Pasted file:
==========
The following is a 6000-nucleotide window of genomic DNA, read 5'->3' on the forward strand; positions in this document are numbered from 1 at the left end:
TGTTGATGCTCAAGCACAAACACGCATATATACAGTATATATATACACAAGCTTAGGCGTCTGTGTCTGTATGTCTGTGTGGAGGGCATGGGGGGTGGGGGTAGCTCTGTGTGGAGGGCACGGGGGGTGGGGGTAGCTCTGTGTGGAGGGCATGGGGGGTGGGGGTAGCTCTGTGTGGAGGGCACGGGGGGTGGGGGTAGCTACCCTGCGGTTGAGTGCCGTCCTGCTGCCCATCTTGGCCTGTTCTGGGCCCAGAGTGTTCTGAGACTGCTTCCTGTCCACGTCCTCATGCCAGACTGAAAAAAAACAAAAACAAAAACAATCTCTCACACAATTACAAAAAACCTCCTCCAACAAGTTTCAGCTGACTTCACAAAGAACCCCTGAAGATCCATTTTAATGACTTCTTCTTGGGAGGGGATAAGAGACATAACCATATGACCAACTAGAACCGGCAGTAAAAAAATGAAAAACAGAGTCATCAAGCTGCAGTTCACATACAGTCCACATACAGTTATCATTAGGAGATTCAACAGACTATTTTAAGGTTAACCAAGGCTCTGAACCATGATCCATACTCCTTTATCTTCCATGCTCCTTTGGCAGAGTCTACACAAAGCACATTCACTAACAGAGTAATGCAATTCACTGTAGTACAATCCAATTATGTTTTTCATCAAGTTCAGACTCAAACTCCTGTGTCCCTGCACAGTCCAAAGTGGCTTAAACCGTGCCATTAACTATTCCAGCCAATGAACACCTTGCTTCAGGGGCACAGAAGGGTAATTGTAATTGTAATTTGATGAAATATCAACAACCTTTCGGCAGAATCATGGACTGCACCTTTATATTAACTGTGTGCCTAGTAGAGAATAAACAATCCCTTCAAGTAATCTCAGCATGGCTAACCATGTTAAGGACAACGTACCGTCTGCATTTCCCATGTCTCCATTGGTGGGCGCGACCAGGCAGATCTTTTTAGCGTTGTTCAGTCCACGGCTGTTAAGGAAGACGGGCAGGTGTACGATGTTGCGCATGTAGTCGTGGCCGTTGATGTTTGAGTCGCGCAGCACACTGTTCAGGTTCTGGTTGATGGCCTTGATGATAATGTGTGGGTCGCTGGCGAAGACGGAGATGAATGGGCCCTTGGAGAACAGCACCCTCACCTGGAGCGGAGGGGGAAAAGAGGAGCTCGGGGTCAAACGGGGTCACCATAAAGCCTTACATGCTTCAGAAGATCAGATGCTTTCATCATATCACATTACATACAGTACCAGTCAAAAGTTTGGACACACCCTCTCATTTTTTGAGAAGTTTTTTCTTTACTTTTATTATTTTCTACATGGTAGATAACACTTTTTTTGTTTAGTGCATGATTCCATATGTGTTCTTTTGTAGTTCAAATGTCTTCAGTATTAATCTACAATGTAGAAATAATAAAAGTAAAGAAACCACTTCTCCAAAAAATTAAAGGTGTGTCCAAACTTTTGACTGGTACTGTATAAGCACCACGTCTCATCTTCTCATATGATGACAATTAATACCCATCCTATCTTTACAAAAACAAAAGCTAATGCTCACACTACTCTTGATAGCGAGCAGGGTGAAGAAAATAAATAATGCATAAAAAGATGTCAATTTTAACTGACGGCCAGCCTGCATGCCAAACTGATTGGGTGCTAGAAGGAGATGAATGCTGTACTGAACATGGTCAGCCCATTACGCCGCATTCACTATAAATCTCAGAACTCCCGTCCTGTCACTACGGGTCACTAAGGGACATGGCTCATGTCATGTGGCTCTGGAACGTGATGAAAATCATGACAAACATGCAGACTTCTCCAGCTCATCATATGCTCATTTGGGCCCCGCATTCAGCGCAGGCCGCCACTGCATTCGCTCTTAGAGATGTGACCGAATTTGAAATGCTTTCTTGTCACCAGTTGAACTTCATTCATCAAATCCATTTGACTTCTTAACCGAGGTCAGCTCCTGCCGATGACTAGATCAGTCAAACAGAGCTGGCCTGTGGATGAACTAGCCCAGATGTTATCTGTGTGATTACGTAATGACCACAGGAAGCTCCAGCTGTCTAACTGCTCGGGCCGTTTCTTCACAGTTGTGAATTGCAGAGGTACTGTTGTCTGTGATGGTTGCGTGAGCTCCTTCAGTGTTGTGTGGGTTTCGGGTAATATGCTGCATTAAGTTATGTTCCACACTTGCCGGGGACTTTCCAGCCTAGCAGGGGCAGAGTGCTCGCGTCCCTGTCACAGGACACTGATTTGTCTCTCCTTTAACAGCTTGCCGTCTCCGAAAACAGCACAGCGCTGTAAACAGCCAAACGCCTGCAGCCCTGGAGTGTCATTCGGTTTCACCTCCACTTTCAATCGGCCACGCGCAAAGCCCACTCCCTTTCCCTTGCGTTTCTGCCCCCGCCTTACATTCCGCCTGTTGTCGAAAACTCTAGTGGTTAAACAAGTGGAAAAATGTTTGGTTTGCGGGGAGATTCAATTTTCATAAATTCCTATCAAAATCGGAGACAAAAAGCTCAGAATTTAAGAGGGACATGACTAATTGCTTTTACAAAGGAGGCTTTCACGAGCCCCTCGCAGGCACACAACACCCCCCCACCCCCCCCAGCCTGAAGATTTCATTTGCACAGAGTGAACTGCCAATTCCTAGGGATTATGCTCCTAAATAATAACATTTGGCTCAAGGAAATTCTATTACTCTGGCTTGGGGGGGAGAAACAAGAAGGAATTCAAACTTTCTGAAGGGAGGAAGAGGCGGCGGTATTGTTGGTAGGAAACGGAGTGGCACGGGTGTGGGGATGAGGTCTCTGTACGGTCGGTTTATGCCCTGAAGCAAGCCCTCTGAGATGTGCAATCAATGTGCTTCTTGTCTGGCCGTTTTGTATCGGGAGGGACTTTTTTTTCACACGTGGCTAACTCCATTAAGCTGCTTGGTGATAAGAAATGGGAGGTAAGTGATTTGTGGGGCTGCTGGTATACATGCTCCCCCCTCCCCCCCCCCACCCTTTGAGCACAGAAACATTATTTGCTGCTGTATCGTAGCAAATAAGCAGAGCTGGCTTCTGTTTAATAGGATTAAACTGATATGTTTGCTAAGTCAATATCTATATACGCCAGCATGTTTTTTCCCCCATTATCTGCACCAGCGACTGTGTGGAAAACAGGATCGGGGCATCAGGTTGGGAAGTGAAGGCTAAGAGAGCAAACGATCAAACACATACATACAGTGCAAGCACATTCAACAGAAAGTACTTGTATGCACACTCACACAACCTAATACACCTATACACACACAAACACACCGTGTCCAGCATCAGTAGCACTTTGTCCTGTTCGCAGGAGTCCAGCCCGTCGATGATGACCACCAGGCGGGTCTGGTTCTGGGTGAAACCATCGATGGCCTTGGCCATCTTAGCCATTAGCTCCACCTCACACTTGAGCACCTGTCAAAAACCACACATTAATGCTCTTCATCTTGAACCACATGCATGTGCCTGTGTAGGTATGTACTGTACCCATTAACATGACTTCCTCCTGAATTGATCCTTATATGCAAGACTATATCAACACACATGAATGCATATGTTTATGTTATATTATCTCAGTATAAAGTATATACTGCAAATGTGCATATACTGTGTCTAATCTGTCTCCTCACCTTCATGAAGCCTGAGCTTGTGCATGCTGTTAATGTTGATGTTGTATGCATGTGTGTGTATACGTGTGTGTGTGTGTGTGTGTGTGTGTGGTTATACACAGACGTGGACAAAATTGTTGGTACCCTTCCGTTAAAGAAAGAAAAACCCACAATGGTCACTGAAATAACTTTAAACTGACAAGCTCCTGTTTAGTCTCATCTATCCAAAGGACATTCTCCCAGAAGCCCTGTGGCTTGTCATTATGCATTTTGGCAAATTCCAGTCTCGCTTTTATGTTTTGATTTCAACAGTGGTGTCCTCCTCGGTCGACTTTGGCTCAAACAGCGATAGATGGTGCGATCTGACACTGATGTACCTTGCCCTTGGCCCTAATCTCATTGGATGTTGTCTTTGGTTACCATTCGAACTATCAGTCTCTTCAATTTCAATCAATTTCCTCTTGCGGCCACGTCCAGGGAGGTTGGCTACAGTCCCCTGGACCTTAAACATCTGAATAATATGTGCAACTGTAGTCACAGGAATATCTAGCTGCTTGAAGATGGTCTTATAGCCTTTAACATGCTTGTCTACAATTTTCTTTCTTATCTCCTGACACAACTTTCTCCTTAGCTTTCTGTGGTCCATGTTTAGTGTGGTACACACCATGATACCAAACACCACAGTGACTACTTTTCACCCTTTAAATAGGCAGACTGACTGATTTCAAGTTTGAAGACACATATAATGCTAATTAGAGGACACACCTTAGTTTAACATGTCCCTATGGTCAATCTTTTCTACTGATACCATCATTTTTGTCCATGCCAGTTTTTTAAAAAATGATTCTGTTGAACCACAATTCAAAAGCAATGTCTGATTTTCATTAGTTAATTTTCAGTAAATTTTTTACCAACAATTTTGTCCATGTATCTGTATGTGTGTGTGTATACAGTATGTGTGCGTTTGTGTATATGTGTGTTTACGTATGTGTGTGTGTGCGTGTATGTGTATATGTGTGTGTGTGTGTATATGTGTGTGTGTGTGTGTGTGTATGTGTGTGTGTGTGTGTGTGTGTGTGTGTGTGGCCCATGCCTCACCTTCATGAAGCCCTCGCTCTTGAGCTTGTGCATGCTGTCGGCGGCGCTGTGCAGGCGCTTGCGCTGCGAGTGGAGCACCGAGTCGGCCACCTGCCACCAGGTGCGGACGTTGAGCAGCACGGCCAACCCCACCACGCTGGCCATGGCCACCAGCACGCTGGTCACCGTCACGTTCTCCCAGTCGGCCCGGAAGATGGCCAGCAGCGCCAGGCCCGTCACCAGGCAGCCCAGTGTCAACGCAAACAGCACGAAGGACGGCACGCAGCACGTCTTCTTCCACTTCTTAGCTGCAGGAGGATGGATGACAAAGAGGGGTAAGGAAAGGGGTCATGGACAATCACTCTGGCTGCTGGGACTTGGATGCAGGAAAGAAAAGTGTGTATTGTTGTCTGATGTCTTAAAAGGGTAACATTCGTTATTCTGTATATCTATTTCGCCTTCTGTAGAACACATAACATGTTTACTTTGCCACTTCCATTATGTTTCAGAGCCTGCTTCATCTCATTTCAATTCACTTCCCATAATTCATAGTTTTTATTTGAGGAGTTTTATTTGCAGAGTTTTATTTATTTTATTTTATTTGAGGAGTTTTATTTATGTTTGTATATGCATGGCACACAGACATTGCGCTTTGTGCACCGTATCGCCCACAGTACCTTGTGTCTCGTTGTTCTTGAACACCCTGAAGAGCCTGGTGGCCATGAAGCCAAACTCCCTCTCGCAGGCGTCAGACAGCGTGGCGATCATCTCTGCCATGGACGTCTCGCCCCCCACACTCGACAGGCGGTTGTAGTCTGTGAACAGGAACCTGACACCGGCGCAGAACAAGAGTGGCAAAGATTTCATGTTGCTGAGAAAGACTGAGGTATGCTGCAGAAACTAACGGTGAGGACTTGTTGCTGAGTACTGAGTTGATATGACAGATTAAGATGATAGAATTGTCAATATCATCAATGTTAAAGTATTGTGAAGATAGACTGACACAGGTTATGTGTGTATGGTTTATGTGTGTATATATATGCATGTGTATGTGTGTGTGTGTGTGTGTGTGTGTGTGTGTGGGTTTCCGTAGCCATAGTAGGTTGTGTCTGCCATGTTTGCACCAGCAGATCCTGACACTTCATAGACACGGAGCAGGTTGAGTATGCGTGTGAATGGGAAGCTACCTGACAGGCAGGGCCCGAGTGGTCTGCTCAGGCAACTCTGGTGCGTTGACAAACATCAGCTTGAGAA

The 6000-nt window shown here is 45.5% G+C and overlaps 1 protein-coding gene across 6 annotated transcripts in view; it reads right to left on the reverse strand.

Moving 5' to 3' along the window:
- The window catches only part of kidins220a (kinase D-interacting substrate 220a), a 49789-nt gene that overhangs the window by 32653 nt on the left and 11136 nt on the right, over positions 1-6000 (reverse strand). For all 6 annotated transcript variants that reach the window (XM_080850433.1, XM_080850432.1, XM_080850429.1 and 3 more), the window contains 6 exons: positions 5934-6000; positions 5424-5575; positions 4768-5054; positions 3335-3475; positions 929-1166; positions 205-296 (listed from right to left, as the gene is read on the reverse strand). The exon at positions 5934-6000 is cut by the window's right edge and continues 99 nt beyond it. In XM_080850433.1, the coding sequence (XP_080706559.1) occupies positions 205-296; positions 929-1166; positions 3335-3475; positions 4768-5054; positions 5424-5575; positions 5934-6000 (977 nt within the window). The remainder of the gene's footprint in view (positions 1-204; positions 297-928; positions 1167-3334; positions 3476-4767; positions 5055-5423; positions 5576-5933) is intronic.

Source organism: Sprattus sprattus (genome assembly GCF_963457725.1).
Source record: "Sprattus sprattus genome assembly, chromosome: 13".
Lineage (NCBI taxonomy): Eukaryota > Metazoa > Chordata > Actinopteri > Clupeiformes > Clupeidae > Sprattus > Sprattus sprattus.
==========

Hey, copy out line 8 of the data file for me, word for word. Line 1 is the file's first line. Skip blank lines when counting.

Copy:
Lineage (NCBI taxonomy): Eukaryota > Metazoa > Chordata > Actinopteri > Clupeiformes > Clupeidae > Sprattus > Sprattus sprattus.